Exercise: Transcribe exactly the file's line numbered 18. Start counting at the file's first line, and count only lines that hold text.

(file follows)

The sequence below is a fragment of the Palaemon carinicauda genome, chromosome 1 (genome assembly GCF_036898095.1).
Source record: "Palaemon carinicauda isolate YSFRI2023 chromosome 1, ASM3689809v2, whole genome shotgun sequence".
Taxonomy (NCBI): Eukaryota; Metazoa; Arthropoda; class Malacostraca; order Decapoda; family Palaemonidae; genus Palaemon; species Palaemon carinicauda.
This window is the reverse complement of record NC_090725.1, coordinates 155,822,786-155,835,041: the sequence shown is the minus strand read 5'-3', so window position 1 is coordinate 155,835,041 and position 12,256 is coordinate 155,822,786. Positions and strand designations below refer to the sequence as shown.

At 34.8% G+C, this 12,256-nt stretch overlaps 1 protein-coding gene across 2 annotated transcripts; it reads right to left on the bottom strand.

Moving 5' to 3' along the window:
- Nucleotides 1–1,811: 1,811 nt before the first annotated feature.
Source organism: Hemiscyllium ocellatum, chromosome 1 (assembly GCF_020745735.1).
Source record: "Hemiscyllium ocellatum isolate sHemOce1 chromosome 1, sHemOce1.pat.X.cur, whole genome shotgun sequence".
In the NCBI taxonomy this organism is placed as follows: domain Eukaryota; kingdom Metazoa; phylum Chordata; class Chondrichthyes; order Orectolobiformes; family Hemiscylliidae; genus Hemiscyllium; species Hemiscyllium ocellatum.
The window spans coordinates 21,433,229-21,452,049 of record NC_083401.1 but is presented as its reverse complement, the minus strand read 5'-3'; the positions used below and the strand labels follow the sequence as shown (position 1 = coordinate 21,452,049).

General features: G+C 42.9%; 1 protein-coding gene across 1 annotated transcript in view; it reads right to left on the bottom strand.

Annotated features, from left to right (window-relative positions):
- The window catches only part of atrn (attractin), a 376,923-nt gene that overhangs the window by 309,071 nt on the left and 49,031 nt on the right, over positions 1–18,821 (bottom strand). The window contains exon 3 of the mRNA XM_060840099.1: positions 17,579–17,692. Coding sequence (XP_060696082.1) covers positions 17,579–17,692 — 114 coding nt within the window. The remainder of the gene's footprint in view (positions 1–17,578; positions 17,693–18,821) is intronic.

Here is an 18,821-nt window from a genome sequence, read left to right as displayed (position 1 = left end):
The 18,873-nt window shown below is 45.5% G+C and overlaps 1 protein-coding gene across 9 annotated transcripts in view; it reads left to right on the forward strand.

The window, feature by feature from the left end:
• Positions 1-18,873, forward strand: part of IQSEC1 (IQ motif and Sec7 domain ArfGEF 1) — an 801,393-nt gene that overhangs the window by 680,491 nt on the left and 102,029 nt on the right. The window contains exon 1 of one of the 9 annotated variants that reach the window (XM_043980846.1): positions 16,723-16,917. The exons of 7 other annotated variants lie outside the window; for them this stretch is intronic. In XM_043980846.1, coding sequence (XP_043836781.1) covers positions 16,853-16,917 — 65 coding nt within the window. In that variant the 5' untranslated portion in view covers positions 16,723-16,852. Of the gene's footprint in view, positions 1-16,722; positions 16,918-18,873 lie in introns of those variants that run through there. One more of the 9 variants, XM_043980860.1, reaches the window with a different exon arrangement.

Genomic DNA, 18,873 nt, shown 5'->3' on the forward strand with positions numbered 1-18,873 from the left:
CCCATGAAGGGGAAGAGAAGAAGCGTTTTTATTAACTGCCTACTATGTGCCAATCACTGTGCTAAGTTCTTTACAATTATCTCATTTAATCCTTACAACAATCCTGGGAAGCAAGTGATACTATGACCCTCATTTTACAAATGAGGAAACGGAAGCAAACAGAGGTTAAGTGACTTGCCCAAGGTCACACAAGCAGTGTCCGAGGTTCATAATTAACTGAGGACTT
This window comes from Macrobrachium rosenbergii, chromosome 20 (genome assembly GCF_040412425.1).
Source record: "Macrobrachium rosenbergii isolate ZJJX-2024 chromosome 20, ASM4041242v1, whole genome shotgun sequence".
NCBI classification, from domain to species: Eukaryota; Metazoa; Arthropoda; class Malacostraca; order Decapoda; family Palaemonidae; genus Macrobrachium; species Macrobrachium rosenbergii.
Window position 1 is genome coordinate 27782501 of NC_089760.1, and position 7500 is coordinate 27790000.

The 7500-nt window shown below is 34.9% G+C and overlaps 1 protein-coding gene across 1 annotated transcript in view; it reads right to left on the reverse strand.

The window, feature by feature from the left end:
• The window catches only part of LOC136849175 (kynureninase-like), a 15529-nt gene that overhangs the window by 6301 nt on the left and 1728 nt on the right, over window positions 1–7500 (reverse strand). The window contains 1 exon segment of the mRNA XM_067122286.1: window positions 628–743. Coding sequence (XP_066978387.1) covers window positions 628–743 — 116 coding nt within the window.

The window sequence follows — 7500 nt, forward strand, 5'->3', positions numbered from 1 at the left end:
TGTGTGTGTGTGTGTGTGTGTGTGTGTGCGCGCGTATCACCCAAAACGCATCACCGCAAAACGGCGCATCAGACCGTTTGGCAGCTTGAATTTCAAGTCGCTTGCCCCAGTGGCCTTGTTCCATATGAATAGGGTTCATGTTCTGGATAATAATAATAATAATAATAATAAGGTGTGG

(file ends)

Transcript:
• Positions 1-18,873, forward strand: part of IQSEC1 (IQ motif and Sec7 domain ArfGEF 1) — an 801,393-nt gene that overhangs the window by 680,491 nt on the left and 102,029 nt on the right. The window contains exon 1 of one of the 9 annotated variants that reach the window (XM_043980846.1): positions 16,723-16,917. The exons of 7 other annotated variants lie outside the window; for them this stretch is intronic. In XM_043980846.1, coding sequence (XP_043836781.1) covers positions 16,853-16,917 — 65 coding nt within the window. In that variant the 5' untranslated portion in view covers positions 16,723-16,852. Of the gene's footprint in view, positions 1-16,722; positions 16,918-18,873 lie in introns of those variants that run through there. One more of the 9 variants, XM_043980860.1, reaches the window with a different exon arrangement.